Monday, November 27, 2017

This Week in Television History: November 2017 PART IV

As always, the further we go back in Hollywood history,
the more that fact and legend become intertwined.
It's hard to say where the truth really lies.

November 28, 1962
Talk-show host and comedian Jon Stewart born. Stewart’s irreverent take on national and world events has been a huge hit with audiences and has even led some viewers to cite The Daily Show as their primary source of news.
Raised in Lawrenceville, New Jersey, Jonathan Stuart Leibowitz attended the College of William and Mary and after graduation began performing stand-up comedy at clubs in New York City. In 1991, he became host of Short Attention Span Theater on Comedy Central, which was followed in 1992 by You Wrote It, You Watch It on MTV. In 1993, he hosted a half-hour program, The Jon Stewart Show, also on MTV. A late-night, nationally syndicated version of the program launched the following year but was cancelled in 1995.

In January 1999, Stewart took over hosting duties of The Daily Show from Craig Kilborn, who had hosted the show since its 1996 debut on Comedy Central and left to replace Tom Snyder as host of The Late Late Show. With Stewart in the anchor seat, The Daily Show typically opens with a monologue about the day’s news stories, followed by a satirical report from one of the program’s “fake news” correspondents. (Previous correspondents have included Steve Carrell, who was a Daily Show regular from 1999 to 2004 and went on to star in such movies as The 40-Year-Old Virgin, Little Miss Sunshine and Get Smart and the NBC sitcom The Office. Another Daily Show correspondent, Stephen Colbert, left the program in 2005 to launch his own spin-off, The Colbert Report.) During the final segment of the half-hour Daily Show, Stewart conducts interviews with politicians, authors, Hollywood celebrities or other newsmakers. The Daily Show has won multiple Emmy Awards, and in 2004 Stewart and his writing staff released a best-selling mock-history textbook titled America (The Book): A Citizen’s Guide to Democracy Inaction.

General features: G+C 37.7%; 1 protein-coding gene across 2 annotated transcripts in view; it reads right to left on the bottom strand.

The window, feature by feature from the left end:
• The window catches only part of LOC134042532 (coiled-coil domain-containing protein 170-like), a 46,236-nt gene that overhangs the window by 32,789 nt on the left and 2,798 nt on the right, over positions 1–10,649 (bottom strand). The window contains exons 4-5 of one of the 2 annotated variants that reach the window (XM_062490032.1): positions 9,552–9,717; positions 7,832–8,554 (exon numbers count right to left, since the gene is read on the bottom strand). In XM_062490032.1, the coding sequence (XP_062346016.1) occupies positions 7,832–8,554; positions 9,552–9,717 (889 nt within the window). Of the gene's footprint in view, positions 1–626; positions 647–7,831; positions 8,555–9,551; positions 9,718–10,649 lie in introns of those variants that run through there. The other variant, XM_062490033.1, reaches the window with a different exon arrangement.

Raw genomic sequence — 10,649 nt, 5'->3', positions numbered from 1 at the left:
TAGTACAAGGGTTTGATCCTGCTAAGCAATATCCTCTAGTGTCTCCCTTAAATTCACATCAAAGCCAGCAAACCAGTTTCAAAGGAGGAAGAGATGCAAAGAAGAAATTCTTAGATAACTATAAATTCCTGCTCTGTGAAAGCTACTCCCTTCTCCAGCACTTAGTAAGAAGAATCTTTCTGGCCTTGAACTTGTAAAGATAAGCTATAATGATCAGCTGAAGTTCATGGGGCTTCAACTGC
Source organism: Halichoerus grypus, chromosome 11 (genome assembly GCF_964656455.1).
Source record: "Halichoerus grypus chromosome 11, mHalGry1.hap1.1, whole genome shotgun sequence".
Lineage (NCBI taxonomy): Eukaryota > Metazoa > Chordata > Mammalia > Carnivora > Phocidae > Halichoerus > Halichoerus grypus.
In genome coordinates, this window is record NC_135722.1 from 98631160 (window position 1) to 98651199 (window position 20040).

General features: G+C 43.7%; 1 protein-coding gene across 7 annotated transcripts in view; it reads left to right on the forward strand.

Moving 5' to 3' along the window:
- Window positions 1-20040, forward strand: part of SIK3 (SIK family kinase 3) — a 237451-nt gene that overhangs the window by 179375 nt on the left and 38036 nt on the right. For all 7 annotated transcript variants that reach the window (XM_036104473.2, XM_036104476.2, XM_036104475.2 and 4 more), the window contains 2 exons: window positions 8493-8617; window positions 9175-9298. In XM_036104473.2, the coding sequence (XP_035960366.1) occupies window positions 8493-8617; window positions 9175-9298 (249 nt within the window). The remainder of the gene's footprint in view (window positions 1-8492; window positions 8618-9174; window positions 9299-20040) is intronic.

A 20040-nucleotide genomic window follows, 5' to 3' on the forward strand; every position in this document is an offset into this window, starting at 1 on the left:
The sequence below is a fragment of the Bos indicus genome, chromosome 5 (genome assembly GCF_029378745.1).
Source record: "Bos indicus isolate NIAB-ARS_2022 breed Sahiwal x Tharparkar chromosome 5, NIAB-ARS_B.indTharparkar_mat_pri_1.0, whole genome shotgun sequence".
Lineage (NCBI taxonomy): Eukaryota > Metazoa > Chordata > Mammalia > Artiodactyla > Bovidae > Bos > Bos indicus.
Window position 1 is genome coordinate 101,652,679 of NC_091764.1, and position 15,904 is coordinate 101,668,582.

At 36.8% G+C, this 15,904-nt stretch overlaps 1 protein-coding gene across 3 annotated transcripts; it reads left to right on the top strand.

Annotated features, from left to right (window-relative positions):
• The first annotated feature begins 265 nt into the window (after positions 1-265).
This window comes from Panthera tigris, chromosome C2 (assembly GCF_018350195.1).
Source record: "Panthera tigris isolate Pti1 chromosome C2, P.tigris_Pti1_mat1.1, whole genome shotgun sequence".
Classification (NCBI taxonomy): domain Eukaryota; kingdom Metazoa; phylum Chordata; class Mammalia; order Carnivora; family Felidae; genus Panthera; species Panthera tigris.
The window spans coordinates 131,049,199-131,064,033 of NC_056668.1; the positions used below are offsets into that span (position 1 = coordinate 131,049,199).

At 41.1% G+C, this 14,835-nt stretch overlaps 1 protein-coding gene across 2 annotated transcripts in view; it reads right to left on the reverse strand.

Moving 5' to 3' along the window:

In addition to hosting The Daily Show, Stewart served as master of ceremonies for Hollywood’s biggest annual event, the Academy Awards, in 2006 and 2008. His own movie career, which includes appearances in Playing by Heart (1998), The Faculty (1998) and Big Daddy (1999), has yet to win him any Oscars. On The Daily Show, Stewart has mocked his roles in such box-office bombs as 2001’s Death to Smoochy.

November 28, 1997                                                                      
The final episode of "Beavis and Butt-head" aired on MTV.

When Highland High's secretary calls Beavis and Butt-head's home to see why the boys aren't in school, Beavis falsely claims that he and Butt-head are dead. Principal McVicker is pleasantly surprised and even stops his typical nervous shaking. Mr. Van Driessen mourns the loss and tries to get the class to remember something good about the obnoxious duo, though Daria echoes most of the class's sentiments by saying "it's not like they had bright futures ahead of them". The school faculty mostly agree (except Van Driessen) that although they never liked Beavis and Butt-head, they should exploit their apparent deaths to make their trouble worthwhile. Beavis and Butt-head see news that someone died at school, and decide to show up anyway. Just as Principal McVicker is on camera, holding a jar full of the memorial charity's change saying he would (hypothetically) trade it to have Beavis and Butt-head back, they greet him to his shock and end up in possession of the jar. Beavis and Butt-head walk off into the sunset, believing that they are rich and have no need to attend school anymore. This episode was the original series finale, up until the 2011 revival.

November 30, 1927
Robert Guillaume is born Robert Peter Williams. 

The stage and television actor, known for his role as Benson on the TV-series Soap and the spin-off Benson, voicing the mandrill Rafiki in The Lion King and as Isaac Jaffe on Sports Night. In a career that has spanned more than 50 years he has worked extensively on stage (including a Tony Award nomination), television (including winning two Emmy Awards), and film.

To quote the Bicentennial Minute, "And that's the way it was".

Stay Tuned

Tony Figueroa

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